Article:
Absolutely, come to Japan and experience the Celebrity Escargot Course at the Ci:z.Labo beauty salon in the Ebisu district of Tokyo. The spa exclusively offers a 60-minute live snail facial, costing £161 (Y24,150) in Japan. These lovable mollusks will crawl all over the cleansed faces of reclining customers and simultaneously, excrete slimy trails. This will be left in five minutes.
Afterward, the treatment is followed by a series of massages, masks and electronic pulse machines while slathering snail mucin-infused creams. It enables the deep penetration of the live excretion into skin. The snails are clean and healthy. They are brought from an organic snail farmer in Japan and munch organic vegetables, such as Komatsuna Japanese mustard greens, carrots and Swiss chard.
Soon, the U.K. beauty market also picked up the trend. Snail facial Treatment was first introduced by Diane Gower, the owner of the Simply Divine salon in Corby, Northamptonshire. Three snails are gently placed on the bare face without any makeup or skincare wearing and moving freely around the forehead and cheeks. It takes about 20 minutes with the price of £50 for a celestial glow in the absence of chemicals and toxins.
The gastropods are locally nurtured in good conditions and organically fed on fruit and vegetables. Furthermore, after the treatment, they will be put in quarantine in order to prevent cross-contamination. The snails which have been used on a customer are not used again for at least four days.
5. Extracting Process of Snail Mucus
The craze of snail slime seems not to stop. Snail farming has been enjoying a soar in the demand for snail slime from cosmetics companies, particularly in Italy. Simone Sampo, the President of Italy’s National Heliciculture Association confirmed a 46 percent increase in snail slime to suffice demand from the cosmetics industry. Plus, according to Agricultural Industry Association Coldiretti, there are about 44,000 tons of live and retained snails harvested per year in Italy.
The question now is “how is the snail slime extracted? Is this a serial killing or kind of abuse from the human being?” We did hear about a brutally conventional process that people threw snails into pots of water with salt, vinegar or chemicals, forcing them to secrete the mucin. And, killing these innocent creatures afterward.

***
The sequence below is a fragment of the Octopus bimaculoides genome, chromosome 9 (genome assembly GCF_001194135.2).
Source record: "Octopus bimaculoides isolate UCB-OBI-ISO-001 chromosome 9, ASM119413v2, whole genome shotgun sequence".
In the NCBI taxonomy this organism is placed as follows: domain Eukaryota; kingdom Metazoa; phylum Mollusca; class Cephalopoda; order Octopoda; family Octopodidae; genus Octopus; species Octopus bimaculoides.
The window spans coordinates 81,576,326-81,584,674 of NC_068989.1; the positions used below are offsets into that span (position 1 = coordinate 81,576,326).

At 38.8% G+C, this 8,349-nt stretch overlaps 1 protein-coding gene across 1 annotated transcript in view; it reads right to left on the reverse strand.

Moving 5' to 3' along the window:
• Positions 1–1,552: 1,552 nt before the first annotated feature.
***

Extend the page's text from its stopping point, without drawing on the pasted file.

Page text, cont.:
Time passes, our awareness seems to be raised stepping on the revolution of cruelty-free, natural beauty. Simone Sampo, the President of Italy’s National Heliciculture (Snail Breeding) Association, has devoted nearly a decade seeking the best way to attain the gooey secretion filtrate without causing trauma or pain to snails. Additionally, preserving the purity and high concentration of the slimy goodness.
He and his team created a new machine, named the Muller One, patented by the International Heliciculture Association of Italy. Designed with the metal structure with a couple of plexiglass domes below which roughly 1,500 to 2,000 snails are placed. It derives the snail mucus by dunking those shelled gastropods in a huge steam bath. It’s estimated three liters of slime are excreted by twenty kilos of alive snails in a one-hour extraction process.
This supplies an essential spa for snails. The process is divided into two primary phases. During the first half-hour of sanitation, snails get comforted and cleansed off pathogens and molds by a shower of osmotic fluid mixed with ozone. In the next half-hour of extraction, the creatures are sprayed by nebulizing a solution of other natural substances, which triggers the snails to secrete goo. Mr. Sampo says that he creates a natural environment to raise up the snails, feed them vegetables and extract the slime with ozone-infused water.
In fact, a lot of us still have not gotten over the disgust putting mollusks all over our faces yet. You can even feel sensitive that it’s not vegan-friendly or kind of abusive toward animals. Or you find this bogus. I guess it’s better if we can choose something that lets us be.
Anyway, I hope that the post makes you find it helpful and informative enough to get us through some main points about Snail Slime Skincare. Please, be open and share your thoughts with me. Thank you so much!